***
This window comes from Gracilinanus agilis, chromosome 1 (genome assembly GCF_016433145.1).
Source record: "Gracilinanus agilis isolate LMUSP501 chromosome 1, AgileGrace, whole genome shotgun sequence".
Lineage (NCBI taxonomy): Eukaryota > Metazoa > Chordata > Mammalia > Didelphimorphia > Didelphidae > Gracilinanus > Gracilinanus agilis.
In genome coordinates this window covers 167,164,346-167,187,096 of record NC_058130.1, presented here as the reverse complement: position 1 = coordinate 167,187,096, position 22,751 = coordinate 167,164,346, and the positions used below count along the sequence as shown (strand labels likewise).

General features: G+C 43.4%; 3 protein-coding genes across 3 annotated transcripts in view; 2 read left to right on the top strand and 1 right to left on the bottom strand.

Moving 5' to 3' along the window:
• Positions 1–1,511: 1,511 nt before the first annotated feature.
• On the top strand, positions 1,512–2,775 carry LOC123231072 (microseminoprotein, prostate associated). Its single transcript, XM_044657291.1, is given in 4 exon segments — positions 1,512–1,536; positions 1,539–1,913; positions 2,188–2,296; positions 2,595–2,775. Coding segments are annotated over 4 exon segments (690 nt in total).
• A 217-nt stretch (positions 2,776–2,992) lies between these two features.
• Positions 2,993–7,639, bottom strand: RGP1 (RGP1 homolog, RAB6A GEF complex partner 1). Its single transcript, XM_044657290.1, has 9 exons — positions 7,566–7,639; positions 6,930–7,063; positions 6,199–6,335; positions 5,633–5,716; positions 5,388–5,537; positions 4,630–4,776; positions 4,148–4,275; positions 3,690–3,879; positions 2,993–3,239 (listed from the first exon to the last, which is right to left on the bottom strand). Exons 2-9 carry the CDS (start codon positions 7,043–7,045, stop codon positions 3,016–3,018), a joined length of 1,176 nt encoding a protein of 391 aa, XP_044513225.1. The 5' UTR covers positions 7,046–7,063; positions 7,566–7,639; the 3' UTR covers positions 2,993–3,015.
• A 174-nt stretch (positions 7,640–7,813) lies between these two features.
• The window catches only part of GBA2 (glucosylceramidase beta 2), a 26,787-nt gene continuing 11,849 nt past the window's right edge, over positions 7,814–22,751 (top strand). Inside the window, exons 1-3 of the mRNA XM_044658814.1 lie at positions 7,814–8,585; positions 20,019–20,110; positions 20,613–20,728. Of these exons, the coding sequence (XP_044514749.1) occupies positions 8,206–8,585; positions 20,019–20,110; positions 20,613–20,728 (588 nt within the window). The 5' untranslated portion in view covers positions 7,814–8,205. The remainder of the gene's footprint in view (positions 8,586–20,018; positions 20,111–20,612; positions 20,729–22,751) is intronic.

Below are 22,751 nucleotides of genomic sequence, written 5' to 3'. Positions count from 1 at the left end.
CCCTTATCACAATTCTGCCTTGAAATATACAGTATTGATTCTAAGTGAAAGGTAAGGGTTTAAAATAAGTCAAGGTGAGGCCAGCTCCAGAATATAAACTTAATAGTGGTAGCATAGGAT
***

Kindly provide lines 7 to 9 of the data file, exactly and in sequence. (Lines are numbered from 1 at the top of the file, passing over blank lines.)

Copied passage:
• Positions 1–1,511: 1,511 nt before the first annotated feature.
• On the top strand, positions 1,512–2,775 carry LOC123231072 (microseminoprotein, prostate associated). Its single transcript, XM_044657291.1, is given in 4 exon segments — positions 1,512–1,536; positions 1,539–1,913; positions 2,188–2,296; positions 2,595–2,775. Coding segments are annotated over 4 exon segments (690 nt in total).
• A 217-nt stretch (positions 2,776–2,992) lies between these two features.